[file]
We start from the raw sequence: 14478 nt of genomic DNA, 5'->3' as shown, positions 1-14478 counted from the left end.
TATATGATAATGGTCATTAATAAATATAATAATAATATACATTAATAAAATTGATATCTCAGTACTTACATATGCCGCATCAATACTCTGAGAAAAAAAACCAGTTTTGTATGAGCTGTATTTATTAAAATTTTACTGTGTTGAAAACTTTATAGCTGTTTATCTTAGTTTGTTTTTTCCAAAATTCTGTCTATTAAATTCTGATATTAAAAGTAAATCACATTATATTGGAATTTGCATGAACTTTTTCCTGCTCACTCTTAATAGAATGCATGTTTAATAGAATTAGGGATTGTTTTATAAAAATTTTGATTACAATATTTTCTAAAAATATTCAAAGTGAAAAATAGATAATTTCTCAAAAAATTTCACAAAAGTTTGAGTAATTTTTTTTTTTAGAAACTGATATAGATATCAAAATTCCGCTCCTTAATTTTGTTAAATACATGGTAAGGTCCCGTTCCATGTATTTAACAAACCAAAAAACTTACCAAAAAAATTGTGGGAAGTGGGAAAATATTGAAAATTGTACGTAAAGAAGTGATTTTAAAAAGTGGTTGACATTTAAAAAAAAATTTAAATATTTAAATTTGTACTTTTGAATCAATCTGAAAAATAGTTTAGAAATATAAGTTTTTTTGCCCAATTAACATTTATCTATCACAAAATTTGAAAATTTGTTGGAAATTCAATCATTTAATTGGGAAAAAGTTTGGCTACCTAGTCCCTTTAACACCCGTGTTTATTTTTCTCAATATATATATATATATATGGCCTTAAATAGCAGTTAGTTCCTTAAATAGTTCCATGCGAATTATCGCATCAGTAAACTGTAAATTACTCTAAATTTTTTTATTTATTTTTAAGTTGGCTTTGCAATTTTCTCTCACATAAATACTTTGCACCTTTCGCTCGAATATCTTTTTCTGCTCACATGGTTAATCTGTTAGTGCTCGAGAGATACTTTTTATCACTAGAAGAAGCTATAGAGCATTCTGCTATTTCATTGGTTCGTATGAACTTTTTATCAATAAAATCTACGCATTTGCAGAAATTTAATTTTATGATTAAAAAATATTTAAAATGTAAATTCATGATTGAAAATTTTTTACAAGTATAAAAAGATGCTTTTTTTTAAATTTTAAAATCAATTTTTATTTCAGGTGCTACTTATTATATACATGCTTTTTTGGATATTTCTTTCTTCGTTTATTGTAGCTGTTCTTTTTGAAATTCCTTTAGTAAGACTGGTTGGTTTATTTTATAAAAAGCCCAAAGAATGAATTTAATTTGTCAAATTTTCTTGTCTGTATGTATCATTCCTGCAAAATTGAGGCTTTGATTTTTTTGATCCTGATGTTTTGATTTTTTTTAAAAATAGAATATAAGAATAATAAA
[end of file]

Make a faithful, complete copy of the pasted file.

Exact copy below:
We start from the raw sequence: 14478 nt of genomic DNA, 5'->3' as shown, positions 1-14478 counted from the left end.
TATATGATAATGGTCATTAATAAATATAATAATAATATACATTAATAAAATTGATATCTCAGTACTTACATATGCCGCATCAATACTCTGAGAAAAAAAACCAGTTTTGTATGAGCTGTATTTATTAAAATTTTACTGTGTTGAAAACTTTATAGCTGTTTATCTTAGTTTGTTTTTTCCAAAATTCTGTCTATTAAATTCTGATATTAAAAGTAAATCACATTATATTGGAATTTGCATGAACTTTTTCCTGCTCACTCTTAATAGAATGCATGTTTAATAGAATTAGGGATTGTTTTATAAAAATTTTGATTACAATATTTTCTAAAAATATTCAAAGTGAAAAATAGATAATTTCTCAAAAAATTTCACAAAAGTTTGAGTAATTTTTTTTTTTAGAAACTGATATAGATATCAAAATTCCGCTCCTTAATTTTGTTAAATACATGGTAAGGTCCCGTTCCATGTATTTAACAAACCAAAAAACTTACCAAAAAAATTGTGGGAAGTGGGAAAATATTGAAAATTGTACGTAAAGAAGTGATTTTAAAAAGTGGTTGACATTTAAAAAAAAATTTAAATATTTAAATTTGTACTTTTGAATCAATCTGAAAAATAGTTTAGAAATATAAGTTTTTTTGCCCAATTAACATTTATCTATCACAAAATTTGAAAATTTGTTGGAAATTCAATCATTTAATTGGGAAAAAGTTTGGCTACCTAGTCCCTTTAACACCCGTGTTTATTTTTCTCAATATATATATATATATATGGCCTTAAATAGCAGTTAGTTCCTTAAATAGTTCCATGCGAATTATCGCATCAGTAAACTGTAAATTACTCTAAATTTTTTTATTTATTTTTAAGTTGGCTTTGCAATTTTCTCTCACATAAATACTTTGCACCTTTCGCTCGAATATCTTTTTCTGCTCACATGGTTAATCTGTTAGTGCTCGAGAGATACTTTTTATCACTAGAAGAAGCTATAGAGCATTCTGCTATTTCATTGGTTCGTATGAACTTTTTATCAATAAAATCTACGCATTTGCAGAAATTTAATTTTATGATTAAAAAATATTTAAAATGTAAATTCATGATTGAAAATTTTTTACAAGTATAAAAAGATGCTTTTTTTTAAATTTTAAAATCAATTTTTATTTCAGGTGCTACTTATTATATACATGCTTTTTTGGATATTTCTTTCTTCGTTTATTGTAGCTGTTCTTTTTGAAATTCCTTTAGTAAGACTGGTTGGTTTATTTTATAAAAAGCCCAAAGAATGAATTTAATTTGTCAAATTTTCTTGTCTGTATGTATCATTCCTGCAAAATTGAGGCTTTGATTTTTTTGATCCTGATGTTTTGATTTTTTTTAAAAATAGAATATAAGAATAATAAA